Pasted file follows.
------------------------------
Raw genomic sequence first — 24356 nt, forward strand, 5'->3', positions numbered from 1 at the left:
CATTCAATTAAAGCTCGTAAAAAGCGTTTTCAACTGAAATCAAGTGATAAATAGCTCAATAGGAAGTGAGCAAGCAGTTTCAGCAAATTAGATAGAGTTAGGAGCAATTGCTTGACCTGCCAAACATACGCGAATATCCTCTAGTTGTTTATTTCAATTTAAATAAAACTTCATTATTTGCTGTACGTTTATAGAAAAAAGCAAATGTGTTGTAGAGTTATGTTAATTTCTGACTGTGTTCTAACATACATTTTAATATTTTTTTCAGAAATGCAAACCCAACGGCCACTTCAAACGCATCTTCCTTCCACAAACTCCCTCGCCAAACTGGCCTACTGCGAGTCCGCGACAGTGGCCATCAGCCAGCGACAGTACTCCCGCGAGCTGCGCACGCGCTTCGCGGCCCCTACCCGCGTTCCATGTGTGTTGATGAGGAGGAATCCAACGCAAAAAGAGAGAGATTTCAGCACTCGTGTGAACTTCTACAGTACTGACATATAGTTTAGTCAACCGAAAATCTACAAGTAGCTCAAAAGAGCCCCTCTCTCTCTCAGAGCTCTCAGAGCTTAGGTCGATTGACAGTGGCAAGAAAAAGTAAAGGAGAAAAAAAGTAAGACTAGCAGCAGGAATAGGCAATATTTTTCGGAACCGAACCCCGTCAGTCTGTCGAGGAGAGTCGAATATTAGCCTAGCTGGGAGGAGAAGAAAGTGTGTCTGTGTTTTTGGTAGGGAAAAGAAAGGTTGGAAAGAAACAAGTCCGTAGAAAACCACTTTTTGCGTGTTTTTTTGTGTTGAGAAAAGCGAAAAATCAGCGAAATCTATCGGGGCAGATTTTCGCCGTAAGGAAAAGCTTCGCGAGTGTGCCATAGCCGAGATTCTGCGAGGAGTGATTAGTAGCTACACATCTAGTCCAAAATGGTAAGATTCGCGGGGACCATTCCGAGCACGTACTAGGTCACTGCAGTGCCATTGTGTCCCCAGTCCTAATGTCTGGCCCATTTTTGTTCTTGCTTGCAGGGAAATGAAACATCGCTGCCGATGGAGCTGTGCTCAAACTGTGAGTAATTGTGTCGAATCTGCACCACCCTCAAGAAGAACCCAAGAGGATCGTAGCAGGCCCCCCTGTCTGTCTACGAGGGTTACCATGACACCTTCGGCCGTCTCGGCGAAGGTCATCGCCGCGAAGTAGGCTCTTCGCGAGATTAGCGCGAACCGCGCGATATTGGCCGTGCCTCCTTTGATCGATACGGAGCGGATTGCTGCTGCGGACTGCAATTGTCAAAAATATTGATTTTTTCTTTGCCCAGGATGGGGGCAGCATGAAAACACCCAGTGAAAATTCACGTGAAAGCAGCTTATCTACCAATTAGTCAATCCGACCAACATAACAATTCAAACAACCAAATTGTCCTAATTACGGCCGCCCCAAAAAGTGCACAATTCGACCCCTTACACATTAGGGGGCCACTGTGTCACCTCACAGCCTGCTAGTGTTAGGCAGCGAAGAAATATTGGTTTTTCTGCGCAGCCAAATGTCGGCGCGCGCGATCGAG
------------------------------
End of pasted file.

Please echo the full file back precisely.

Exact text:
Raw genomic sequence first — 24356 nt, forward strand, 5'->3', positions numbered from 1 at the left:
CATTCAATTAAAGCTCGTAAAAAGCGTTTTCAACTGAAATCAAGTGATAAATAGCTCAATAGGAAGTGAGCAAGCAGTTTCAGCAAATTAGATAGAGTTAGGAGCAATTGCTTGACCTGCCAAACATACGCGAATATCCTCTAGTTGTTTATTTCAATTTAAATAAAACTTCATTATTTGCTGTACGTTTATAGAAAAAAGCAAATGTGTTGTAGAGTTATGTTAATTTCTGACTGTGTTCTAACATACATTTTAATATTTTTTTCAGAAATGCAAACCCAACGGCCACTTCAAACGCATCTTCCTTCCACAAACTCCCTCGCCAAACTGGCCTACTGCGAGTCCGCGACAGTGGCCATCAGCCAGCGACAGTACTCCCGCGAGCTGCGCACGCGCTTCGCGGCCCCTACCCGCGTTCCATGTGTGTTGATGAGGAGGAATCCAACGCAAAAAGAGAGAGATTTCAGCACTCGTGTGAACTTCTACAGTACTGACATATAGTTTAGTCAACCGAAAATCTACAAGTAGCTCAAAAGAGCCCCTCTCTCTCTCAGAGCTCTCAGAGCTTAGGTCGATTGACAGTGGCAAGAAAAAGTAAAGGAGAAAAAAAGTAAGACTAGCAGCAGGAATAGGCAATATTTTTCGGAACCGAACCCCGTCAGTCTGTCGAGGAGAGTCGAATATTAGCCTAGCTGGGAGGAGAAGAAAGTGTGTCTGTGTTTTTGGTAGGGAAAAGAAAGGTTGGAAAGAAACAAGTCCGTAGAAAACCACTTTTTGCGTGTTTTTTTGTGTTGAGAAAAGCGAAAAATCAGCGAAATCTATCGGGGCAGATTTTCGCCGTAAGGAAAAGCTTCGCGAGTGTGCCATAGCCGAGATTCTGCGAGGAGTGATTAGTAGCTACACATCTAGTCCAAAATGGTAAGATTCGCGGGGACCATTCCGAGCACGTACTAGGTCACTGCAGTGCCATTGTGTCCCCAGTCCTAATGTCTGGCCCATTTTTGTTCTTGCTTGCAGGGAAATGAAACATCGCTGCCGATGGAGCTGTGCTCAAACTGTGAGTAATTGTGTCGAATCTGCACCACCCTCAAGAAGAACCCAAGAGGATCGTAGCAGGCCCCCCTGTCTGTCTACGAGGGTTACCATGACACCTTCGGCCGTCTCGGCGAAGGTCATCGCCGCGAAGTAGGCTCTTCGCGAGATTAGCGCGAACCGCGCGATATTGGCCGTGCCTCCTTTGATCGATACGGAGCGGATTGCTGCTGCGGACTGCAATTGTCAAAAATATTGATTTTTTCTTTGCCCAGGATGGGGGCAGCATGAAAACACCCAGTGAAAATTCACGTGAAAGCAGCTTATCTACCAATTAGTCAATCCGACCAACATAACAATTCAAACAACCAAATTGTCCTAATTACGGCCGCCCCAAAAAGTGCACAATTCGACCCCTTACACATTAGGGGGCCACTGTGTCACCTCACAGCCTGCTAGTGTTAGGCAGCGAAGAAATATTGGTTTTTCTGCGCAGCCAAATGTCGGCGCGCGCGATCGAG